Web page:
Apart from the three formidable-looking cranes – the tallest reaches some 85 meters into the air – there is little above ground that hints at the construction of The Pulse of Amsterdam. From the A10 you can catch a glimpse of some twenty huge pipes between the sheet piles, but the view does not extend much further. Nevertheless, Vorm Bouw is working hard at a depth of six meters on perhaps the most important part of the new, multifunctional building in the Kenniskwartier: the foundation. We take a look with Arie van Zessen, foreman of VORM Bouw.


As soon as we descend to the so-called construction pit, one thing immediately catches the eye. Almost the entire bottom is covered with a kind of grids of steel wire. It is reinforcement steel, explains Van Zessen. In some places it rises in an ingenious way and a kind of cubes arise. "As you can see, we are busy with the wickerwork," says Van Zessen, pointing to one of those cubes. The analogy is clearly visible: just like you make a braid of hair, the steel wires are intertwined to form a kind of skeleton. ‘We then apply formwork around it, a kind of mould. We pour concrete into it, creating massive blocks. We call them powders. The wickerwork forms the reinforcement for the bases, which support the construction.'

Vibrant and sustainable

The Pulse of Amsterdam should become a real eye-catcher in Zuidas. The two different towers of about 80 and 90 meters high will be connected via a lower building section, with a city forest on top. The Pulse will be part of a cluster of buildings surrounding a lush, public courtyard. There will be two hundred apartments in the complex: 151 in the middle segment and 49 private sector homes. Add to that 36,000 meters of office space, and facilities such as a cinema, catering industry and a supermarket. Developers VORM and EDGE want to make The Pulse a lively part of the Knowledge Quarter in this way. Sustainability is a top priority: the building will be completely self-sufficient and energy neutral.

Seven hundred tons of rebar

When we walk again above the construction pit, Van Zessen points to a large pile of long rods. ‘They form part of the reinforcement for the wickerwork of the base under the office tower,’ he explains. A number of bases – in particular those in front of the residential tower – are already standing, but one large base is being made under the office tower, as it were. “That has to do with the construction structure. You need a different carrying capacity for this part of the building', says Van Zessen. “We need seven hundred tons of rebar for that one piece. That's 23 trucks full, to be exact. Have you tried lifting a bar like that?” He laughs briefly. "Heavyweight, huh? That's what we use the cranes for. You don't just lift them into the cockpit yourself.'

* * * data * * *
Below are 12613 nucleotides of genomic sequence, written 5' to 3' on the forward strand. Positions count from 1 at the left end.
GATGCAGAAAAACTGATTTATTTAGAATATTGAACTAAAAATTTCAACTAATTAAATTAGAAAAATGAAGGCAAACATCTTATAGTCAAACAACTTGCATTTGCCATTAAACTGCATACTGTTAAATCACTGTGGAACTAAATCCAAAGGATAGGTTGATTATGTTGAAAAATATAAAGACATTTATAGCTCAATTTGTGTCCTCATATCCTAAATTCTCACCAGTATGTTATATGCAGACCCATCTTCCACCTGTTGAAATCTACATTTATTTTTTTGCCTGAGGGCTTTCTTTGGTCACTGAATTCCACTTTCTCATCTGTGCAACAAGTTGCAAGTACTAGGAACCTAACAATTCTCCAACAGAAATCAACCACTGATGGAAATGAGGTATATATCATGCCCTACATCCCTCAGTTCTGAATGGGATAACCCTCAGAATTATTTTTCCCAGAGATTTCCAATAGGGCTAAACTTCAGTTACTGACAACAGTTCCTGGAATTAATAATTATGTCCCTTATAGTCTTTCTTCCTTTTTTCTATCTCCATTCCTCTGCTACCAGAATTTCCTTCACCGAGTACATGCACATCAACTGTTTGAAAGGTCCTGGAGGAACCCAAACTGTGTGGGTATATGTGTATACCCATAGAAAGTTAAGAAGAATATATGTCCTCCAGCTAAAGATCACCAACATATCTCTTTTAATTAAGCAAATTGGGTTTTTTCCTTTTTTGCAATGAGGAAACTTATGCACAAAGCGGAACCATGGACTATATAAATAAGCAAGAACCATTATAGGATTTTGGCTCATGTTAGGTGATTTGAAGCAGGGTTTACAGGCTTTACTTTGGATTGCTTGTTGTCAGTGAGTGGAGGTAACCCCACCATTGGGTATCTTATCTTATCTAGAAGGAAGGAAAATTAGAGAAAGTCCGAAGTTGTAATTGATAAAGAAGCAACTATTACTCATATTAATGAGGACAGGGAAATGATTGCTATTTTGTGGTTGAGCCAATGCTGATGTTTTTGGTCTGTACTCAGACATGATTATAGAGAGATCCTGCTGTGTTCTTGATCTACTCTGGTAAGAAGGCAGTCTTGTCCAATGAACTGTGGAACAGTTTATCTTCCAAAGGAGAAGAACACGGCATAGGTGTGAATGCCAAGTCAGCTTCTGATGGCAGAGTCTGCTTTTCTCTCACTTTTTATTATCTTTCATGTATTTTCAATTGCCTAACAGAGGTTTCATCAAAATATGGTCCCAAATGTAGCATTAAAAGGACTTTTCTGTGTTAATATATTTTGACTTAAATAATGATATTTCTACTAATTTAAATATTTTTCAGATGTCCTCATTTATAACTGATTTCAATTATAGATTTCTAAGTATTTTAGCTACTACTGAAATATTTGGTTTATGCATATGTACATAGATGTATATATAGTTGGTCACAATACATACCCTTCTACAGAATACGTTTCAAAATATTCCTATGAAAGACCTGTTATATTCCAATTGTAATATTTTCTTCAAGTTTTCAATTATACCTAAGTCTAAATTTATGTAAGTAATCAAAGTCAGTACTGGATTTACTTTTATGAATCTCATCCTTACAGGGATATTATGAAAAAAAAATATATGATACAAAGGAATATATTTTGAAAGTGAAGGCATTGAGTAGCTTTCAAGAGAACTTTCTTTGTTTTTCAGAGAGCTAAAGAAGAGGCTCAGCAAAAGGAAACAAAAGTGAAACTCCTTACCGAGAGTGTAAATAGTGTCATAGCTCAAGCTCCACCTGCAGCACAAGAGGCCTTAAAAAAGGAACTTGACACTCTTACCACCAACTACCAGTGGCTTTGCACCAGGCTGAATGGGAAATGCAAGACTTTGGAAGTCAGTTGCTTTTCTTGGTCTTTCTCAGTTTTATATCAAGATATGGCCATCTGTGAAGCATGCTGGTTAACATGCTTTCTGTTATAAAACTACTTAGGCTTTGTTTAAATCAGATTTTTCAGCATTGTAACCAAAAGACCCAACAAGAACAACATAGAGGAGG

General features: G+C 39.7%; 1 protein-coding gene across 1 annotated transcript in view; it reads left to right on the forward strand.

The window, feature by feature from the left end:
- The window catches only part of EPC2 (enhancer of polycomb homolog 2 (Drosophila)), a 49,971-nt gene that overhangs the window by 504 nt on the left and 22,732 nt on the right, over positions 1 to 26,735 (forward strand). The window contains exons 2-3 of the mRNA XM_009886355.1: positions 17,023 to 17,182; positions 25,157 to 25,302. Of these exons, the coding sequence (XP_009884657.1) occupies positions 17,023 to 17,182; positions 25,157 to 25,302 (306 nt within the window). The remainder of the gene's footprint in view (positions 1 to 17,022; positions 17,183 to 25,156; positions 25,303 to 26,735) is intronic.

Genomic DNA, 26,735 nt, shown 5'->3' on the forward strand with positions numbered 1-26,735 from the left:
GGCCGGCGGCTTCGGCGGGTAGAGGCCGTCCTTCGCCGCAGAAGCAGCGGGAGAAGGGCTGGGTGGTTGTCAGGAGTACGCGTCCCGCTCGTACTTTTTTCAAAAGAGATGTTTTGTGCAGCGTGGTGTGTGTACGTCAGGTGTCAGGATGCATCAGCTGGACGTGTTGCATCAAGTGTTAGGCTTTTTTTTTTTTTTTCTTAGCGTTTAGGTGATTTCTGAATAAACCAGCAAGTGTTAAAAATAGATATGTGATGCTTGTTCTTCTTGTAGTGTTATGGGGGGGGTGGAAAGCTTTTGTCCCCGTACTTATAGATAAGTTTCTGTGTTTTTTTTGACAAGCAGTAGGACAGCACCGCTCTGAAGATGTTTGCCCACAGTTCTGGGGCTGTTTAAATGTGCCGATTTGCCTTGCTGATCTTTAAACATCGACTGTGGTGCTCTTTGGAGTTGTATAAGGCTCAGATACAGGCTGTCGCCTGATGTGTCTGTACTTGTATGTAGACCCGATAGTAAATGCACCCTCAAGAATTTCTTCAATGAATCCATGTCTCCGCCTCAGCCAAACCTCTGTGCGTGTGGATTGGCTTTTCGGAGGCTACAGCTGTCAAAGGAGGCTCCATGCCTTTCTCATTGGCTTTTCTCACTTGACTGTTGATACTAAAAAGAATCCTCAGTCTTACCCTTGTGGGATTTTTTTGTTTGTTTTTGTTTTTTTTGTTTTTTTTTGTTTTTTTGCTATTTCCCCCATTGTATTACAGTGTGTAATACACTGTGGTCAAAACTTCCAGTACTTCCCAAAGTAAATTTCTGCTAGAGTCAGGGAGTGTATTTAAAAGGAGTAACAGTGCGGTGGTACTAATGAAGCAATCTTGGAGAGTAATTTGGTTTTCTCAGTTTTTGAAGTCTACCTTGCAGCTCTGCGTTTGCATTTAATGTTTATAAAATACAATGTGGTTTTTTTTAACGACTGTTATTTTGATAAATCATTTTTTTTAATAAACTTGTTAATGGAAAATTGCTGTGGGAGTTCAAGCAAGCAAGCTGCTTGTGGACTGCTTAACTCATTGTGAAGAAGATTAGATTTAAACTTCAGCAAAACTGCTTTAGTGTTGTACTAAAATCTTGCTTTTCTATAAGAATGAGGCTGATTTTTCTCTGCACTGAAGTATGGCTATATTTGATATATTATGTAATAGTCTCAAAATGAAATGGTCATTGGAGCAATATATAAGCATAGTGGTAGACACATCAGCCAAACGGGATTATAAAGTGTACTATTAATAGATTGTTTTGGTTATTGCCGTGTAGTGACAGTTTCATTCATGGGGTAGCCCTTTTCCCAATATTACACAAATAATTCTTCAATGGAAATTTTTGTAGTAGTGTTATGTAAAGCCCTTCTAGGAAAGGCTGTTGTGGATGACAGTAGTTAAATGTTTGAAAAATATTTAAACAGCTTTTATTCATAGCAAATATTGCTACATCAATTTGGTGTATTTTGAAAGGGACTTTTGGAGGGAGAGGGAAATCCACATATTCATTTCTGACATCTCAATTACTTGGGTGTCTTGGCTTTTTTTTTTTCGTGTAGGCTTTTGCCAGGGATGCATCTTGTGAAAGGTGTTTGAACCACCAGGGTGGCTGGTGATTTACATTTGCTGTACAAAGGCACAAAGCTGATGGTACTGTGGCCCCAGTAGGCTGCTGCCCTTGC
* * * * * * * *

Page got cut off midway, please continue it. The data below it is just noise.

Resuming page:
Phases of foundation

Work on The Pulse has already started in August 2021 with the installation of the sheet piles for the cofferdam. ‘A bit cliché, but the foundation is essential,’ explains Van Zessen. He patiently lists the different phases in the process. “Before you can dig, you first have to pump out the groundwater.” He shows a white pipe leading up from the cofferdam towards a pump. The water that the pipe drains is pumped back into the ground a little further on. 'By the way, the water draining continues continuously', says Van Zessen, 'otherwise you can do the front crawl here within ten minutes.'

Combi piles

After the sheet piles have been installed, pile driving, or the installation of the piles, follows. Use was made of so-called combi-piles, a system in which piles go into the ground with low noise and vibration-free. How it works? Van Zessen: 'You drill a steel tubular pile into the ground, which forms the shaft, as it were. You put a prefab concrete pile in it, which you fill with concrete. Then you unscrew the steel tubular pile again.' After the pile-driving, the excavation and pouring of the work floor follows. Then comes the armament. 'You need that work floor, because otherwise the reinforcement for the bases will sink into the sand,' explains Van Zessen.


It is expected that the work on the foundation will be completed in early April 2022, after which a start will be made on the basement walls. The delivery of The Pulse of Amsterdam is planned for the end of 2024.

Header and picture by Marcel Steinbach

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